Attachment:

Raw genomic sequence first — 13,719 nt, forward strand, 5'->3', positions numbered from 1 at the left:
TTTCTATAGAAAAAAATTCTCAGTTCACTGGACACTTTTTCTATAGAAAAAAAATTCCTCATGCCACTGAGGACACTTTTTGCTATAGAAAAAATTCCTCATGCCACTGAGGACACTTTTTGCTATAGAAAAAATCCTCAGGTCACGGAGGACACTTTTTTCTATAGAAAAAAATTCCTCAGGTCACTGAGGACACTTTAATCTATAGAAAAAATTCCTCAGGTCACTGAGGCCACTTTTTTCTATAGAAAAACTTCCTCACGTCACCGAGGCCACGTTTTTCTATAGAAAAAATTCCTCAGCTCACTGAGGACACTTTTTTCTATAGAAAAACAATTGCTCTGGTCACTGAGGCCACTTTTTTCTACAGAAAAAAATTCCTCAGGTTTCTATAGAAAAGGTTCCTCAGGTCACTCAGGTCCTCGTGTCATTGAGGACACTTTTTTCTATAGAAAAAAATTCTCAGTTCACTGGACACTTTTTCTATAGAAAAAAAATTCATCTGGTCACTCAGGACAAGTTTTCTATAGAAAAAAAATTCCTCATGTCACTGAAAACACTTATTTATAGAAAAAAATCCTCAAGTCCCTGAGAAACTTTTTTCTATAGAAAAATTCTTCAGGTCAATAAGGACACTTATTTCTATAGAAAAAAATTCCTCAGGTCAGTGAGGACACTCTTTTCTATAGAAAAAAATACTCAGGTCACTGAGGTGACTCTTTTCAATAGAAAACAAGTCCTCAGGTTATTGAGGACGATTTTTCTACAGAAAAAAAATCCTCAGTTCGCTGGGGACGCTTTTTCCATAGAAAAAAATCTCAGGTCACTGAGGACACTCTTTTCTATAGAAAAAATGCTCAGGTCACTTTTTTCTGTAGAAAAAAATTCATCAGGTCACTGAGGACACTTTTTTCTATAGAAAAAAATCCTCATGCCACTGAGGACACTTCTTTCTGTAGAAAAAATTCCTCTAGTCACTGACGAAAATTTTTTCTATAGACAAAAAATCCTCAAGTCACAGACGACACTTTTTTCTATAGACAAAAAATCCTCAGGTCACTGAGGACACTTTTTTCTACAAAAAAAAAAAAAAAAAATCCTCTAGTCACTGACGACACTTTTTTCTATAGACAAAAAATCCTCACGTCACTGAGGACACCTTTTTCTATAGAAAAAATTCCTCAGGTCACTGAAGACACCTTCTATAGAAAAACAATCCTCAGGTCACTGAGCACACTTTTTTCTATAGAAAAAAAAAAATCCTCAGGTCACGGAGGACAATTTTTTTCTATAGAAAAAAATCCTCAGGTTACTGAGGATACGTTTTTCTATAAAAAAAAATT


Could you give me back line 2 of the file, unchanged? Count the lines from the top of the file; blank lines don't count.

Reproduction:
TTTCTATAGAAAAAAATTCTCAGTTCACTGGACACTTTTTCTATAGAAAAAAAATTCCTCATGCCACTGAGGACACTTTTTGCTATAGAAAAAATTCCTCATGCCACTGAGGACACTTTTTGCTATAGAAAAAATCCTCAGGTCACGGAGGACACTTTTTTCTATAGAAAAAAATTCCTCAGGTCACTGAGGACACTTTAATCTATAGAAAAAATTCCTCAGGTCACTGAGGCCACTTTTTTCTATAGAAAAACTTCCTCACGTCACCGAGGCCACGTTTTTCTATAGAAAAAATTCCTCAGCTCACTGAGGACACTTTTTTCTATAGAAAAACAATTGCTCTGGTCACTGAGGCCACTTTTTTCTACAGAAAAAAATTCCTCAGGTTTCTATAGAAAAGGTTCCTCAGGTCACTCAGGTCCTCGTGTCATTGAGGACACTTTTTTCTATAGAAAAAAATTCTCAGTTCACTGGACACTTTTTCTATAGAAAAAAAATTCATCTGGTCACTCAGGACAAGTTTTCTATAGAAAAAAAATTCCTCATGTCACTGAAAACACTTATTTATAGAAAAAAATCCTCAAGTCCCTGAGAAACTTTTTTCTATAGAAAAATTCTTCAGGTCAATAAGGACACTTATTTCTATAGAAAAAAATTCCTCAGGTCAGTGAGGACACTCTTTTCTATAGAAAAAAATACTCAGGTCACTGAGGTGACTCTTTTCAATAGAAAACAAGTCCTCAGGTTATTGAGGACGATTTTTCTACAGAAAAAAAATCCTCAGTTCGCTGGGGACGCTTTTTCCATAGAAAAAAATCTCAGGTCACTGAGGACACTCTTTTCTATAGAAAAAATGCTCAGGTCACTTTTTTCTGTAGAAAAAAATTCATCAGGTCACTGAGGACACTTTTTTCTATAGAAAAAAATCCTCATGCCACTGAGGACACTTCTTTCTGTAGAAAAAATTCCTCTAGTCACTGACGAAAATTTTTTCTATAGACAAAAAATCCTCAAGTCACAGACGACACTTTTTTCTATAGACAAAAAATCCTCAGGTCACTGAGGACACTTTTTTCTACAAAAAAAAAAAAAAAAAATCCTCTAGTCACTGACGACACTTTTTTCTATAGACAAAAAATCCTCACGTCACTGAGGACACCTTTTTCTATAGAAAAAATTCCTCAGGTCACTGAAGACACCTTCTATAGAAAAACAATCCTCAGGTCACTGAGCACACTTTTTTCTATAGAAAAAAAAAAATCCTCAGGTCACGGAGGACAATTTTTTTCTATAGAAAAAAATCCTCAGGTTACTGAGGATACGTTTTTCTATAAAAAAAAATT